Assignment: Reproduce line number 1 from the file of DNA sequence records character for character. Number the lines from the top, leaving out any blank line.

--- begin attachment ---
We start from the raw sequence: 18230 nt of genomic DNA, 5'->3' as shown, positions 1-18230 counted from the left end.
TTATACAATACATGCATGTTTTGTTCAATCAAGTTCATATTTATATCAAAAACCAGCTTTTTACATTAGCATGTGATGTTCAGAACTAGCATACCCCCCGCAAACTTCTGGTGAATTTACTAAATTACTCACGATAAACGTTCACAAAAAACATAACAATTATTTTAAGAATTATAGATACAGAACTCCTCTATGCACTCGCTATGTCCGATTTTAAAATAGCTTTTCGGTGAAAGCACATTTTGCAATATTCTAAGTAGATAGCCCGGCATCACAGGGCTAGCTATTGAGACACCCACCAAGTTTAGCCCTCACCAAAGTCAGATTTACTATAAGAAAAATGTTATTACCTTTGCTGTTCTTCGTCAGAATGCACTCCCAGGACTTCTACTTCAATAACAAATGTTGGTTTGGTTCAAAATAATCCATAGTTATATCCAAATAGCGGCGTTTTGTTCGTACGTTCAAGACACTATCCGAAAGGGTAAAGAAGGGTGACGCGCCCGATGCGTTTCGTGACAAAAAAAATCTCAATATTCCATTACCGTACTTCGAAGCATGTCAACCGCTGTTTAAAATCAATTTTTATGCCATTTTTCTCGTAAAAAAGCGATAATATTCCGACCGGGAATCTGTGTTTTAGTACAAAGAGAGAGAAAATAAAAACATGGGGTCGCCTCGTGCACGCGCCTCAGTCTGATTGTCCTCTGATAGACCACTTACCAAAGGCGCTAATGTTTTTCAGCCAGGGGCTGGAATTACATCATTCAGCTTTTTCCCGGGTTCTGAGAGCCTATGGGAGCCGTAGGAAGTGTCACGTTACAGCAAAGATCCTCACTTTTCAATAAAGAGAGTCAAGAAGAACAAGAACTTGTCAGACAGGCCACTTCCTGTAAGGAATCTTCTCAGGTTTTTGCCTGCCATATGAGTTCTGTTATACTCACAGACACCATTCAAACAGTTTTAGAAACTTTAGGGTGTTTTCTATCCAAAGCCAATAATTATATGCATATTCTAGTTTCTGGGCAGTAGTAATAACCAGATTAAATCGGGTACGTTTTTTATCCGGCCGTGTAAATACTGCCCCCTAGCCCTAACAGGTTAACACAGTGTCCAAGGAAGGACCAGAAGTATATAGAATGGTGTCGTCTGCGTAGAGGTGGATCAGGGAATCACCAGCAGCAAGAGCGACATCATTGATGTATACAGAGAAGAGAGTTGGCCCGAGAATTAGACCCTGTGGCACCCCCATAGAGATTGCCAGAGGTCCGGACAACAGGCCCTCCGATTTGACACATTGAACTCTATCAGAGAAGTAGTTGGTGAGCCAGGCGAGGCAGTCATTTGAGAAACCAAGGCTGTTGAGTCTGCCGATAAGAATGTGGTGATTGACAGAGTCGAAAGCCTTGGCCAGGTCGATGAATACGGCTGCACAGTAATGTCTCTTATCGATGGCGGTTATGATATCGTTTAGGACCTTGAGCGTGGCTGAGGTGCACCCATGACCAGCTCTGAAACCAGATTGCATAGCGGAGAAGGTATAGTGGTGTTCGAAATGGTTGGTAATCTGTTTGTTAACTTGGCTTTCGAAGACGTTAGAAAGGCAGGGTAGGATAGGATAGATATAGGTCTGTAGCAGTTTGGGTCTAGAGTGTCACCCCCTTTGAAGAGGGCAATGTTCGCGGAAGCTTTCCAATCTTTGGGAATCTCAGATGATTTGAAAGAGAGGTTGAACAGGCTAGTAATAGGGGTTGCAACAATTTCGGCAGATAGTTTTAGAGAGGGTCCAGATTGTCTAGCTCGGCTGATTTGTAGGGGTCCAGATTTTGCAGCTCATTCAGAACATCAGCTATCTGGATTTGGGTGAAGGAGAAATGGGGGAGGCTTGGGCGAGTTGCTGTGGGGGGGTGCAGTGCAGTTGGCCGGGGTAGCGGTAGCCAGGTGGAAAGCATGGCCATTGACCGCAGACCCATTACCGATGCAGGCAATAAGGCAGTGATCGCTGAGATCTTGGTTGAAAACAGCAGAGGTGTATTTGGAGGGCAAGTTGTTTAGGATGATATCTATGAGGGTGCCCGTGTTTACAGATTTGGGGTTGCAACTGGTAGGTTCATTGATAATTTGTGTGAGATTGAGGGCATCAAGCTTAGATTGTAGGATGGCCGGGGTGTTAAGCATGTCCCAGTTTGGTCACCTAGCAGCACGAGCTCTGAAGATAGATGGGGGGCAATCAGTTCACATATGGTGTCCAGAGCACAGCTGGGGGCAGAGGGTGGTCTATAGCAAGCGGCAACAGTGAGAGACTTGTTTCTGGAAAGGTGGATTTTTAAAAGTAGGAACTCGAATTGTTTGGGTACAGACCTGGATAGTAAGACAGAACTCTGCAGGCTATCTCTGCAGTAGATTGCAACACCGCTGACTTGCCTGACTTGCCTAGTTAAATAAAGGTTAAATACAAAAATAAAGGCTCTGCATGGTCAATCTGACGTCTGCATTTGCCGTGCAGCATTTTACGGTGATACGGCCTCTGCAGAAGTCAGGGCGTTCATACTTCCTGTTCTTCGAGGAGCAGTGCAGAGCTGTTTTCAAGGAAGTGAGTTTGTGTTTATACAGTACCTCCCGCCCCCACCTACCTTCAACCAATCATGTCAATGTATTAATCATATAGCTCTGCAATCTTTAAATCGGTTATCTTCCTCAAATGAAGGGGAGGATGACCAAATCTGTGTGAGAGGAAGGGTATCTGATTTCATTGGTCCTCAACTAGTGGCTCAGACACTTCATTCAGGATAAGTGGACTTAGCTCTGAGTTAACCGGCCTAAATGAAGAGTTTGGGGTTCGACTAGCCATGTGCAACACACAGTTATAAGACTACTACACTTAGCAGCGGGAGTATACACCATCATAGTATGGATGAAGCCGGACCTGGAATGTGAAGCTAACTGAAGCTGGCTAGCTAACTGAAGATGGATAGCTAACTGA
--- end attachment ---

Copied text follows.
We start from the raw sequence: 18230 nt of genomic DNA, 5'->3' as shown, positions 1-18230 counted from the left end.